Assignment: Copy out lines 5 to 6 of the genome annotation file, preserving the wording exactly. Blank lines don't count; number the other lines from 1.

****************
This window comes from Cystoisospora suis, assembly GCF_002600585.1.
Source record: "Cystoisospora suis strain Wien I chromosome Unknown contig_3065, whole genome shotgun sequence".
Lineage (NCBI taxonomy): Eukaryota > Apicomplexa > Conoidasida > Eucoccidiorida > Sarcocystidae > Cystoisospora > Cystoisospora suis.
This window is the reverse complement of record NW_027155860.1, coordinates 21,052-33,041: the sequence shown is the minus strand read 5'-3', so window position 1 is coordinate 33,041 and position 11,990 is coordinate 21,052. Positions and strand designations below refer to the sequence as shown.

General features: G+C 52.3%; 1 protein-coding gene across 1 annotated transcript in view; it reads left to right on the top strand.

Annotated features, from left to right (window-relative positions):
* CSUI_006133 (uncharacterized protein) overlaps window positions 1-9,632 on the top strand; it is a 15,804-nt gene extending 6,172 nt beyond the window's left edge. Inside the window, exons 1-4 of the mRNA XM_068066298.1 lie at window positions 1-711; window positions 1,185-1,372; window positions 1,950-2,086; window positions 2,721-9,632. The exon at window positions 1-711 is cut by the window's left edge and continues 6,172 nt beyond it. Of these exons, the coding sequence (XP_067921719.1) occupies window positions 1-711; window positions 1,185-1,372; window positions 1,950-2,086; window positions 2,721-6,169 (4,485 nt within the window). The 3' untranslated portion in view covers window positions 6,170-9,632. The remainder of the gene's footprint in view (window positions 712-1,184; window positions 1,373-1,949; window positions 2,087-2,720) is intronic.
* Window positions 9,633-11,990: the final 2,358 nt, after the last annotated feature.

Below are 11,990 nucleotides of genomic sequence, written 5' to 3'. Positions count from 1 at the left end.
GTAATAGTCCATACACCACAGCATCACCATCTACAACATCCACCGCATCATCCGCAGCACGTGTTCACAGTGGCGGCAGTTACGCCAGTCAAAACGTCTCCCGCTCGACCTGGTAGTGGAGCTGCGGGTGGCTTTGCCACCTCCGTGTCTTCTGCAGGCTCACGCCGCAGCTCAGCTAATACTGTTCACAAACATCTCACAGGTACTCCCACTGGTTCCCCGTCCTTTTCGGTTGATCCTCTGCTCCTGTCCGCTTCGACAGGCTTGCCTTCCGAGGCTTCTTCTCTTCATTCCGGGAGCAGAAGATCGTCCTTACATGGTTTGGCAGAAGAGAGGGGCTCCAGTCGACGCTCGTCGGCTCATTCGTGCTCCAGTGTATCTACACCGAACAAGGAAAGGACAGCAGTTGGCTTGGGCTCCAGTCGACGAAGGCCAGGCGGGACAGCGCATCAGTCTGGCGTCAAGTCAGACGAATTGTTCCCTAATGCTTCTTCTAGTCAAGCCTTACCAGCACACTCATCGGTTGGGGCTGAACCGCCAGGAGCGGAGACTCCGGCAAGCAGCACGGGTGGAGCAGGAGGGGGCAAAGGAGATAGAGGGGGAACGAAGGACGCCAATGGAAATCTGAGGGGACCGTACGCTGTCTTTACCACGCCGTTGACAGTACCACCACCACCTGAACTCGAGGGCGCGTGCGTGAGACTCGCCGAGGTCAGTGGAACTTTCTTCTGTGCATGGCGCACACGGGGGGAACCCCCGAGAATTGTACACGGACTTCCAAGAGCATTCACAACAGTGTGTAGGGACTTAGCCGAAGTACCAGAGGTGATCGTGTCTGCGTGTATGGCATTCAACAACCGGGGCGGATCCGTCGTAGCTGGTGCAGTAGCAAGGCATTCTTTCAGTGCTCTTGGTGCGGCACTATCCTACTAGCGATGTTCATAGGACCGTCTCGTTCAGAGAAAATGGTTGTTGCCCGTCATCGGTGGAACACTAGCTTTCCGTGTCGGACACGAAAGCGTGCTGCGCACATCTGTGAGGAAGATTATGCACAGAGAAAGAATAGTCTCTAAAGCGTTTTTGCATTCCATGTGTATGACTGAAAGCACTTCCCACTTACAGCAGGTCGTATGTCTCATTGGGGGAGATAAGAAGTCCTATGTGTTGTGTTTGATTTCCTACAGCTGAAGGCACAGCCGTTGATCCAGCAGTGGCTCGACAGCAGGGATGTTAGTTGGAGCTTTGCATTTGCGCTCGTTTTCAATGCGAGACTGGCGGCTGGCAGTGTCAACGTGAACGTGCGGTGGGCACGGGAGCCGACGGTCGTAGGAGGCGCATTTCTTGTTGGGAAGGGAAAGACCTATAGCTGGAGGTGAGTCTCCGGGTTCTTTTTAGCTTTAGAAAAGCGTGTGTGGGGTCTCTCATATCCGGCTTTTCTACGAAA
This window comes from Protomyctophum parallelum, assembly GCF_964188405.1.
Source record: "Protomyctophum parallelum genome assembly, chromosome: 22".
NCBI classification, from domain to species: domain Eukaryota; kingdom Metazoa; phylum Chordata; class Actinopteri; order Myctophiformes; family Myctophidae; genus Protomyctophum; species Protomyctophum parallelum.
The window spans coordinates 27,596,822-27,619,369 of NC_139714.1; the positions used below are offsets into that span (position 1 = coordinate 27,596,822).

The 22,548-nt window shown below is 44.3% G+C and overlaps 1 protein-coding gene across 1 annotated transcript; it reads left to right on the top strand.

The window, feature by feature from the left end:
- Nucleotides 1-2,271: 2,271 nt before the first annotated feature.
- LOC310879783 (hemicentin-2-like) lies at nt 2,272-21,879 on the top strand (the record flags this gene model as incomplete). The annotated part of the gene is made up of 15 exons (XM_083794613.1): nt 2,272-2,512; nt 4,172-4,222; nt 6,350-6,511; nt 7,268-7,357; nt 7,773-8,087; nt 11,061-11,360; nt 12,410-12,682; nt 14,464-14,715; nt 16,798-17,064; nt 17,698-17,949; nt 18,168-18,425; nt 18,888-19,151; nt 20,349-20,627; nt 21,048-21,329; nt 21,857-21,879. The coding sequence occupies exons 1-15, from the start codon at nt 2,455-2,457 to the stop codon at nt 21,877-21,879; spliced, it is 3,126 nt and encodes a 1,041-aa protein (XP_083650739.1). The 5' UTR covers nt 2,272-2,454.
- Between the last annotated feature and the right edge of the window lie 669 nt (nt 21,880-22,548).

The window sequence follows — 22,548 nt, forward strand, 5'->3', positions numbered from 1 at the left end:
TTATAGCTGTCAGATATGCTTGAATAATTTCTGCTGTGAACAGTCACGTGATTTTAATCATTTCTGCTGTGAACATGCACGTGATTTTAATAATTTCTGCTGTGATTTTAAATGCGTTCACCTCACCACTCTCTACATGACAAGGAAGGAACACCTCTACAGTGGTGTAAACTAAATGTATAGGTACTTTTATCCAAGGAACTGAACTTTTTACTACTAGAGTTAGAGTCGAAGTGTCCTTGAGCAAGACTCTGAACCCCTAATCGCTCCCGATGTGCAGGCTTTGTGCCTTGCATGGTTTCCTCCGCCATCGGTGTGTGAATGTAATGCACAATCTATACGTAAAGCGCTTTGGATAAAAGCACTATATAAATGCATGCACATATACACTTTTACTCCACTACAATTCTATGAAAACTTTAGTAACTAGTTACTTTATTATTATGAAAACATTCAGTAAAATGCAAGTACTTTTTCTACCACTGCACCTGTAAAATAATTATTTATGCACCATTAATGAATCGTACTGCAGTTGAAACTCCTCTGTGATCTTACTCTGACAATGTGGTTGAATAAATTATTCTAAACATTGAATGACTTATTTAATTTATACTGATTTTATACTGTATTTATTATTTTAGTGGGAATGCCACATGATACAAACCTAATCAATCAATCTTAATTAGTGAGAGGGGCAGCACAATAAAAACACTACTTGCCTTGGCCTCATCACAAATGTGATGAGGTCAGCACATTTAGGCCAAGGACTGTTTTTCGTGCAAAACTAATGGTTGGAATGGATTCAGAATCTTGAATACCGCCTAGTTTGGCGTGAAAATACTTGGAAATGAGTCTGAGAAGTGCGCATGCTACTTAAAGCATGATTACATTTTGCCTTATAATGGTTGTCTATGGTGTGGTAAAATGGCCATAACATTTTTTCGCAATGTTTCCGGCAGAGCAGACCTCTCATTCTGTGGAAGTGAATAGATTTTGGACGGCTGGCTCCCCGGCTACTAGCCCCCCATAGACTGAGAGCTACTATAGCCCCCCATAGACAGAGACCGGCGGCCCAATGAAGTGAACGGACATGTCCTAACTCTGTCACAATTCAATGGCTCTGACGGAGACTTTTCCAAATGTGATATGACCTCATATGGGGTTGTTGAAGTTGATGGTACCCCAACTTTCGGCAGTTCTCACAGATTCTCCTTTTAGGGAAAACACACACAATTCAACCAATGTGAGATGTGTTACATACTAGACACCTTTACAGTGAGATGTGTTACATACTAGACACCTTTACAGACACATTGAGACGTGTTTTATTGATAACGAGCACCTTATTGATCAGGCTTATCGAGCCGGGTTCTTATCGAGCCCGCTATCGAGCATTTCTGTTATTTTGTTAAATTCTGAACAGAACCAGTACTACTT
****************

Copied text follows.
General features: G+C 52.3%; 1 protein-coding gene across 1 annotated transcript in view; it reads left to right on the top strand.

Annotated features, from left to right (window-relative positions):